Supriya Ghosh (Editor)


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8,611 m

Highest point

77,154 km²

Parent range

Karakoram The Karakoram Mountains

List Pakistan China Afghanistan India Tajikistan

Gilgit-Baltistan, Ladakh, Xinjiang and Badakhshan

Borders on
Pamir Mountains, Hindu Kush and Himalayas

Khunjerab Pass, Karakoram Pass, Hispar Pass, Mintaka Pass, Kilik Pass, Bilafond La, Sasser Pass, Sia La

K2, Broad Peak, Gasherbrum I, Gasherbrum II, Rakaposhi

The Karakoram, or Karakorum is a large mountain range spanning the borders of Pakistan, India, and China, with the northwest extremity of the range extending to Afghanistan and Tajikistan. It is located in the regions of Gilgit–Baltistan (Pakistan), Ladakh (India), and southern Xinjiang (China), and reaches the Wakhan Corridor (Afghanistan). A part of the complex of ranges from the Hindu Kush to the Himalayan Range, it is one of the Greater Ranges of Asia. The Karakoram is home to the four most closely located peaks over 8000m in height on earth: K2, the second highest peak in the world at 8,611 m (28,251 ft), Gasherbrum I, Broad Peak and Gasherbrum II.


Karakoram The Karakoram Mountains

The range is about 500 km (311 mi) in length, and is the most heavily glaciated part of the world outside the polar regions. The Siachen Glacier at 76 kilometres (47 mi) and the Biafo Glacier at 63 kilometres (39 mi) rank as the world's second and third longest glaciers outside the polar regions.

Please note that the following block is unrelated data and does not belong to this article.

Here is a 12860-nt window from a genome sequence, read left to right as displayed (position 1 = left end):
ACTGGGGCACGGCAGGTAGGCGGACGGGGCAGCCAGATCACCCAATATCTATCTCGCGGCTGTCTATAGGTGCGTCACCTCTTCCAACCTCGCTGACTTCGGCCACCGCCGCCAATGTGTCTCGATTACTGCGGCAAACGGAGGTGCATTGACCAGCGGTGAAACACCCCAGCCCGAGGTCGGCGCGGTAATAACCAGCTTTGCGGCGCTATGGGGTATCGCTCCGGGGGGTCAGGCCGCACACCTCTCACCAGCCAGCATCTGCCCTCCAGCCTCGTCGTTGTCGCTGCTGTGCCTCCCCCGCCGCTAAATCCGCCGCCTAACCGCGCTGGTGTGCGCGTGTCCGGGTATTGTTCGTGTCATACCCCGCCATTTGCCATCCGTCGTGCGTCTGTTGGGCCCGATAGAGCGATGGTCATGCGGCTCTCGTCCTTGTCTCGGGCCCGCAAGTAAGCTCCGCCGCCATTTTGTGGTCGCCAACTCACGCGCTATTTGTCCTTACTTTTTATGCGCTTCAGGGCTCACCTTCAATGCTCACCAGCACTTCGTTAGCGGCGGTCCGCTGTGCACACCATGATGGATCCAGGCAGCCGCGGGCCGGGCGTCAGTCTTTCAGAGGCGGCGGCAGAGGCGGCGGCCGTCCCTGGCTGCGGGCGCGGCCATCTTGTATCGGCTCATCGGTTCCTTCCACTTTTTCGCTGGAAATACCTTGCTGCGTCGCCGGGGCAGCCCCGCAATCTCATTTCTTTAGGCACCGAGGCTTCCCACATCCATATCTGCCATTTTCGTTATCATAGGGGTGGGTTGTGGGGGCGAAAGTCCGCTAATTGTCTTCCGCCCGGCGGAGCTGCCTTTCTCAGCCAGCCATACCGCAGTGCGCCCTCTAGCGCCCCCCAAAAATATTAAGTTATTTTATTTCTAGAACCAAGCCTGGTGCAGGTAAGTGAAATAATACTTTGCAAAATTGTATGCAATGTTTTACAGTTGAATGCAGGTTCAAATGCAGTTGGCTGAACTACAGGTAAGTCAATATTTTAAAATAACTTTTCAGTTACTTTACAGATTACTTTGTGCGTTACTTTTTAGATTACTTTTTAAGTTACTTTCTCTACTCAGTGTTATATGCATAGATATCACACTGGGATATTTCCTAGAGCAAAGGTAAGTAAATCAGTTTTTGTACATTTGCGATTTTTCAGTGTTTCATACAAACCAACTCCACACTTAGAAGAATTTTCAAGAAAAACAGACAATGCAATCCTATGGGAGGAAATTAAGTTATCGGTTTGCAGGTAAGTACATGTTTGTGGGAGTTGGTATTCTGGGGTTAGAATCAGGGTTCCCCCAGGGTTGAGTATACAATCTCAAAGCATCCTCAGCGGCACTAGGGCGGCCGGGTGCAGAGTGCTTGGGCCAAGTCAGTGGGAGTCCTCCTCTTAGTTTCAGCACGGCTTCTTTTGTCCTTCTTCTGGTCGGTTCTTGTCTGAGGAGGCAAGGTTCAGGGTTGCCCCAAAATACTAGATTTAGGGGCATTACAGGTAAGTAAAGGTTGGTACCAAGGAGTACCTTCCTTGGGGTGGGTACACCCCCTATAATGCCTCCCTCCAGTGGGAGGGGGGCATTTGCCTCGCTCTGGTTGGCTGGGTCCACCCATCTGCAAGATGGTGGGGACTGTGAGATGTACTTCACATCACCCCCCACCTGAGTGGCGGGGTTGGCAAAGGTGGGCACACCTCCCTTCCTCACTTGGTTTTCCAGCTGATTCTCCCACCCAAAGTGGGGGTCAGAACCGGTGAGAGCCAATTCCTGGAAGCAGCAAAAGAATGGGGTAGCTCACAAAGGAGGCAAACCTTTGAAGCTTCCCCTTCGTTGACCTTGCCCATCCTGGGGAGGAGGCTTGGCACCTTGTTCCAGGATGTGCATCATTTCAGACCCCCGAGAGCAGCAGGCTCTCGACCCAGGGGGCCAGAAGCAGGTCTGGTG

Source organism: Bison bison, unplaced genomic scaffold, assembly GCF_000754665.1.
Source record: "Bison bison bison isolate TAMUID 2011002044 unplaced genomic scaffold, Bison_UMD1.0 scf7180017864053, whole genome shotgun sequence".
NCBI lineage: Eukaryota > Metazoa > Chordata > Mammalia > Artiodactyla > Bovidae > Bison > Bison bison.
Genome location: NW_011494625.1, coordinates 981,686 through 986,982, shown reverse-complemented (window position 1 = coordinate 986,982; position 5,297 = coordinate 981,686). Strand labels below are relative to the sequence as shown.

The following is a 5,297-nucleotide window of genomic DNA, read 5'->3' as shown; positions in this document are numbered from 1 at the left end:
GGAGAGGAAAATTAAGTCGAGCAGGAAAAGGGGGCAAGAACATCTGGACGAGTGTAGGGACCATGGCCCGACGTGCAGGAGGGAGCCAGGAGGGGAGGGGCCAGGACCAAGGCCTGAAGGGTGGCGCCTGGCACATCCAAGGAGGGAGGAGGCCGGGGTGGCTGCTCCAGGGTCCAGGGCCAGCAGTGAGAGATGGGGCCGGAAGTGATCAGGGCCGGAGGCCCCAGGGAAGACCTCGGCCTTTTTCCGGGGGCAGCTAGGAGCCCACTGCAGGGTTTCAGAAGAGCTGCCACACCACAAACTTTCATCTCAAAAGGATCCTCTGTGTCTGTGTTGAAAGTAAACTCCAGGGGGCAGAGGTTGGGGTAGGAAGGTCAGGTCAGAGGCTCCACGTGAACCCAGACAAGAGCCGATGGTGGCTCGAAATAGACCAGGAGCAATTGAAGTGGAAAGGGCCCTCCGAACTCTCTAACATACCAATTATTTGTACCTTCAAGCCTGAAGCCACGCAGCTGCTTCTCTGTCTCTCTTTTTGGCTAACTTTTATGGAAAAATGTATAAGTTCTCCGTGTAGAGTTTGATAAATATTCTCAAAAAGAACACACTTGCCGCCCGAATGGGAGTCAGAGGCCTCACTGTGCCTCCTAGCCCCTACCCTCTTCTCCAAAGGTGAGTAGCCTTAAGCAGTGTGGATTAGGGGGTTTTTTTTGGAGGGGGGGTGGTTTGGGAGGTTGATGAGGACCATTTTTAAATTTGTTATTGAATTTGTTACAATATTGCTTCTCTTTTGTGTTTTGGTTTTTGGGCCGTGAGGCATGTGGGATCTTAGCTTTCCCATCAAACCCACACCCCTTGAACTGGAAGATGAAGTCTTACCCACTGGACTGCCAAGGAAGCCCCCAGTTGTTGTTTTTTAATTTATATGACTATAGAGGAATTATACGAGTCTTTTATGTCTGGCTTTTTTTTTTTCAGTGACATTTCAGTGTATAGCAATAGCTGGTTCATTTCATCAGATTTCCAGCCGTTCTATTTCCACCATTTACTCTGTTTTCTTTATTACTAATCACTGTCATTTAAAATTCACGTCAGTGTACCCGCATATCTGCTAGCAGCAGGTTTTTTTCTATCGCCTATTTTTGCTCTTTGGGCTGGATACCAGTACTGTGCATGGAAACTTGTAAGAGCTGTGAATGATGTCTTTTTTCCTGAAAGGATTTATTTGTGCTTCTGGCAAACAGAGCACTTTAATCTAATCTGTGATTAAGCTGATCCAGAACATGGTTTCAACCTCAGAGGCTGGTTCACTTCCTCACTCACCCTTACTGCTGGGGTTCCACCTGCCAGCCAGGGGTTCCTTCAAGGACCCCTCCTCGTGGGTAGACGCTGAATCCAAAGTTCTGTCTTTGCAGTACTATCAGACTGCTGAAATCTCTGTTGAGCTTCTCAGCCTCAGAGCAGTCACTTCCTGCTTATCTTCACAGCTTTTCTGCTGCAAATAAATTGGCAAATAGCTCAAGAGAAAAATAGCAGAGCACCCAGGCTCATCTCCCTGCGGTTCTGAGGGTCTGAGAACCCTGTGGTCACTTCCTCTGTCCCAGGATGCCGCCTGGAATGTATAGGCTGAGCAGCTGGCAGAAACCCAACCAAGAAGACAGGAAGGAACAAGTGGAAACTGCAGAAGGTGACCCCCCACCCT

Karakoram httpsuploadwikimediaorgwikipediacommonsthu

The Karakoram is bounded on the northeast by the edge of the Tibetan Plateau, and on the north by the Pamir Mountains. The southern boundary of the Karakoram is formed, west to east, by the Gilgit, Indus, and Shyok Rivers, which separate the range from the northwestern end of the Himalaya range proper as these rivers converge southwestward towards the plains of Pakistan.

Karakoram Colin Prior THE KARAKORAM

The Tashkurghan National Nature Reserve and the Pamir Wetlands National Nature Reserve in the Karalorun and Pamir mountains have been nominated for inclusion in UNESCO in 2010 by the National Commission of the People's Republic of China for UNESCO and has tentatively been added to the list.

Karakoram Colin Prior THE KARAKORAM


Karakoram Colin Prior THE KARAKORAM

Karakoram is a Turkic term meaning black gravel. The name was first applied by local traders to the Karakoram Pass. Early European travellers, including William Moorcroft and George Hayward, started using the term for the range of mountains west of the pass, although they also used the term Muztagh (meaning, "Ice Mountain") for the range now known as Karakoram. Later terminology was influenced by the Survey of India, whose surveyor Thomas Montgomerie in the 1850s gave the labels K1 to K6 (K for Karakoram) to six high mountains visible from his station at Mount Haramukh in Kashmir.


Due to its altitude and ruggedness, the Karakoram is much less inhabited than parts of the Himalayas further east. European explorers first visited early in the 19th century, followed by British surveyors starting in 1856.

The Muztagh Pass was crossed in 1887 by the expedition of Colonel Francis Younghusband and the valleys above the Hunza River were explored by General Sir George K. Cockerill in 1892. Explorations in the 1910s and 1920s established most of the geography of the region.

The name Karakoram was used in the early 20th century, for example by Kenneth Mason, for the range now known as the Baltoro Muztagh. The term is now used to refer to the entire range from the Batura Muztagh above Hunza in the west to the Saser Muztagh in the bend of the Shyok River in the east.

Floral surveys were carried out in the Shyok River catchment and from Panamik to Turtuk village by Chandra Prakash Kala during 1999 and 2000.

Geology and glaciers